Tanita S. Davis is the award-winning author of six novels for middle grade and young adult readers, including Serena Says, Peas and Carrots, Happy Families, and Mare’s War, which was a Coretta Scott King Award Honor book and earned her a nomination for the NAACP Image Award. She grew up in California and was so chatty as a kid that her mother begged her to “just write it down.” Now she’s back in California, doing her best to keep writing it all down. www.tanitasdavis.com
1 - What was your upbringing like? Do you share similar experiences as Madalyn?
One of the best things about writing fiction is the freedom to make everything up! Which is to say while my parents still live in the same house we moved to when I was five, I do share the experience of having left home for school. My parents wanted me to have a safe and sheltered education, so I spent high school at a Christian boarding school.
Whether or not that was as “sheltered” as they assumed is another story entirely! My parents had plenty of siblings and I knew my great-grandparents and great aunts and uncles as a child. I never lived with them, but the memories of my interactions with them color this story.
2 - In your opinion, what is Madalyn’s defining quality? What makes her uniquely perfect to navigate her situation?
Madalyn’s defining quality I’d have to say would be acceptance. Like most tweens, she is aware that things weren’t going to go the way she wants them just because that was what she most desires. She can’t get her Dad’s job back, or the family’s nicer townhouse and better school.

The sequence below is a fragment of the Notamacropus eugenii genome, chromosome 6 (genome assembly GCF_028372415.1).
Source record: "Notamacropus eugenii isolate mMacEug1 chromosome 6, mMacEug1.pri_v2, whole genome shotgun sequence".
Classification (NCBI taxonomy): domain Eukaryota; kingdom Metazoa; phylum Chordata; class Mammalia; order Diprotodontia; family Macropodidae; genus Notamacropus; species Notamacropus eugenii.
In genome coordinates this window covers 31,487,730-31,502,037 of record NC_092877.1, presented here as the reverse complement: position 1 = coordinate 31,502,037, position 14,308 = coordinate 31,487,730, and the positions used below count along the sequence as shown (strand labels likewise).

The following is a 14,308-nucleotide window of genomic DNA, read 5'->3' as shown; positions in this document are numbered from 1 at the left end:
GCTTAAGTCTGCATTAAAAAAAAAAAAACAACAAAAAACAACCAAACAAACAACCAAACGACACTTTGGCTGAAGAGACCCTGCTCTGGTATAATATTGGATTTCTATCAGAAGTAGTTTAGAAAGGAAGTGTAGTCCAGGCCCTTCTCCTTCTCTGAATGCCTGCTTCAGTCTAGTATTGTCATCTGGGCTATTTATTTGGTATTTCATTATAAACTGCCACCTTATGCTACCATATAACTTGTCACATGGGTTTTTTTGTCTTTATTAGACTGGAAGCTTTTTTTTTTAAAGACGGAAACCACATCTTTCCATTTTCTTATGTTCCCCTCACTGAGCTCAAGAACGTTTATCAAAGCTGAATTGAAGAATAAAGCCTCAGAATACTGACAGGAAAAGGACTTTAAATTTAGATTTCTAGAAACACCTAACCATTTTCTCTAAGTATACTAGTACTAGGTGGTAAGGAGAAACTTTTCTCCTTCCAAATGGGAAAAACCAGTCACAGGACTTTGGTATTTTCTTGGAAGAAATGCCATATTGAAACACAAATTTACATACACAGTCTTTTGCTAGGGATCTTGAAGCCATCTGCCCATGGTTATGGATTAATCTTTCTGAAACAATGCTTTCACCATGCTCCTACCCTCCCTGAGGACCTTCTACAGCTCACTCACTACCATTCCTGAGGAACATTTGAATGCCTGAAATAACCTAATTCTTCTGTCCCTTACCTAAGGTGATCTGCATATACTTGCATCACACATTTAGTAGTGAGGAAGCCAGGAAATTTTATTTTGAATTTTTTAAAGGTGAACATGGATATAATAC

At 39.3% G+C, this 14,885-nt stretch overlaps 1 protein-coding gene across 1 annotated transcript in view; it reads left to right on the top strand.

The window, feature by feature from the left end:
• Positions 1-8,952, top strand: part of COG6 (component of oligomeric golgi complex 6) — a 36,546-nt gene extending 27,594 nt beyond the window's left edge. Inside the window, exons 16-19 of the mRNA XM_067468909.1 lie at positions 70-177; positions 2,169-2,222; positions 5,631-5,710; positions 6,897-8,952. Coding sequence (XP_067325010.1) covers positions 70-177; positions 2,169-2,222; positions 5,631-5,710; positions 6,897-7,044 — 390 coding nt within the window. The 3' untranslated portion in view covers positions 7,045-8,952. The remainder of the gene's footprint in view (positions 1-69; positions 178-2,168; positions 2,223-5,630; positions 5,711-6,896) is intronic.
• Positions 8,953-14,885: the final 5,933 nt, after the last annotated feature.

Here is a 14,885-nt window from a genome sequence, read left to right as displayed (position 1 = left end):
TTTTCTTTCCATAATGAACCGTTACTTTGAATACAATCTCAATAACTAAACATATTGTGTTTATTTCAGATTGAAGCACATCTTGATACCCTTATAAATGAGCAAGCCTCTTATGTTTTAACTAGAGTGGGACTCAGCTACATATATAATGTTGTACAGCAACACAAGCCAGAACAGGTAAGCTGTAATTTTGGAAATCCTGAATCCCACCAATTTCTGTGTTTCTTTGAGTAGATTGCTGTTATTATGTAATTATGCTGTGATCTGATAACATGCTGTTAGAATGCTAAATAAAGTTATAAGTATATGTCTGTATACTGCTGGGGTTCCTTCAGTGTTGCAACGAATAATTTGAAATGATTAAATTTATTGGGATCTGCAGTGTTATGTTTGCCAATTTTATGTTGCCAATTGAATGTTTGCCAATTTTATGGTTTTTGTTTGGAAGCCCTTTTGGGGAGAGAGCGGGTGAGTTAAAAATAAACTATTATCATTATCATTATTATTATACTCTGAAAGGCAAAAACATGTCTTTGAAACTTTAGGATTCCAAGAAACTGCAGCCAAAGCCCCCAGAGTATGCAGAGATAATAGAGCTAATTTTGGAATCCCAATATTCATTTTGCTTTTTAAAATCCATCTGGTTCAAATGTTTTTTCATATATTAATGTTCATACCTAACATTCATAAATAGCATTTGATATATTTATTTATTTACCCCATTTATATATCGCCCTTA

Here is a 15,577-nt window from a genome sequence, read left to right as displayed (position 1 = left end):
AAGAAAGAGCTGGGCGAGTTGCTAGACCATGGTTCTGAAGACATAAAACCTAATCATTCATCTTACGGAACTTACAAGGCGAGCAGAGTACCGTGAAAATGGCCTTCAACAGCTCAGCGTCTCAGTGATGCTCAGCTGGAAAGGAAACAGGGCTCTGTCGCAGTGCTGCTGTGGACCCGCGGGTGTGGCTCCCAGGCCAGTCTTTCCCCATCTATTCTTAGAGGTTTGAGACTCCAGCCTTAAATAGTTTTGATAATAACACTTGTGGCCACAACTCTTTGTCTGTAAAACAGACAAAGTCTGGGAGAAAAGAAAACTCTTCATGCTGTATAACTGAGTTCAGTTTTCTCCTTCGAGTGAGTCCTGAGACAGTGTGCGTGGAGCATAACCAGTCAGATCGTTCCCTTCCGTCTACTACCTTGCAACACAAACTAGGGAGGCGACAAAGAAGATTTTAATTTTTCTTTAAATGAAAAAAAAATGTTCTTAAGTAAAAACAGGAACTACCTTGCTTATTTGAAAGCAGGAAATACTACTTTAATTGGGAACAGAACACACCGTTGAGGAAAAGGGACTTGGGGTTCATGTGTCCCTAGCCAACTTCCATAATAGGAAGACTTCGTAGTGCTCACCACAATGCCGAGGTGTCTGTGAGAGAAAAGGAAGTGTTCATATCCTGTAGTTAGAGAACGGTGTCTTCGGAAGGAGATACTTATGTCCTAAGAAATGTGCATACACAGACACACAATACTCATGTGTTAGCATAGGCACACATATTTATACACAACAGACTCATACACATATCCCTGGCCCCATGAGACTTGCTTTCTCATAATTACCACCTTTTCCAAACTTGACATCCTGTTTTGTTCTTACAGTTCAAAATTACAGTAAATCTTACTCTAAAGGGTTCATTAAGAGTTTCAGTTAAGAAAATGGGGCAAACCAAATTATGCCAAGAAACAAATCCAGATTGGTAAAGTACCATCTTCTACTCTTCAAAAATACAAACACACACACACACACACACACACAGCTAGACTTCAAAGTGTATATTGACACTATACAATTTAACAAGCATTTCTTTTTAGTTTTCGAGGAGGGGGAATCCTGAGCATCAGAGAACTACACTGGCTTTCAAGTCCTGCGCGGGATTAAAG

She knows that something has to change with her school situation. But acceptance doesn’t mean resignation for Madalyn – it just means, “Okay, it is what it is, now how am I going to navigate this?” Her acceptance comes with a healthy dose of determination.
3 - If you have kids or plan to have kids, how would you prepare them to be in environments where they are the only one [ethnicity or other backgrounds]?
Being the “only” happens to so many of us – the only female-identifying person in a male-dominated profession or interest, the lone vegetarian at a table full of carnivores, the sole person of color in a classroom or workplace. There are two things that will prepare any kid for being an “only” in any situation.
The first is to help the young person realize that their security, comfort or success doesn’t come from those around them, but from within. Internal validation is vital – because when you learn to be your own cheerleader, when there’s no applause from others, you won’t falter. When you learn to be your own taskmaster, you don’t need external motivation.
Secondly, friends are always important, and make life sweeter. But it’s super important to know that you don’t have to have people surrounding you who are exactly like you to have friends. Vegans don’t all have to hang with vegans. Female-identifying people don’t have to hang only with other femmes. Asians don’t all have to hang with Asians. Black middle grade girls can be friends with anybody. When you are confident in yourself, you can step out of your comfort zone, and accept the positives that anyone has to offer, and share your best in return.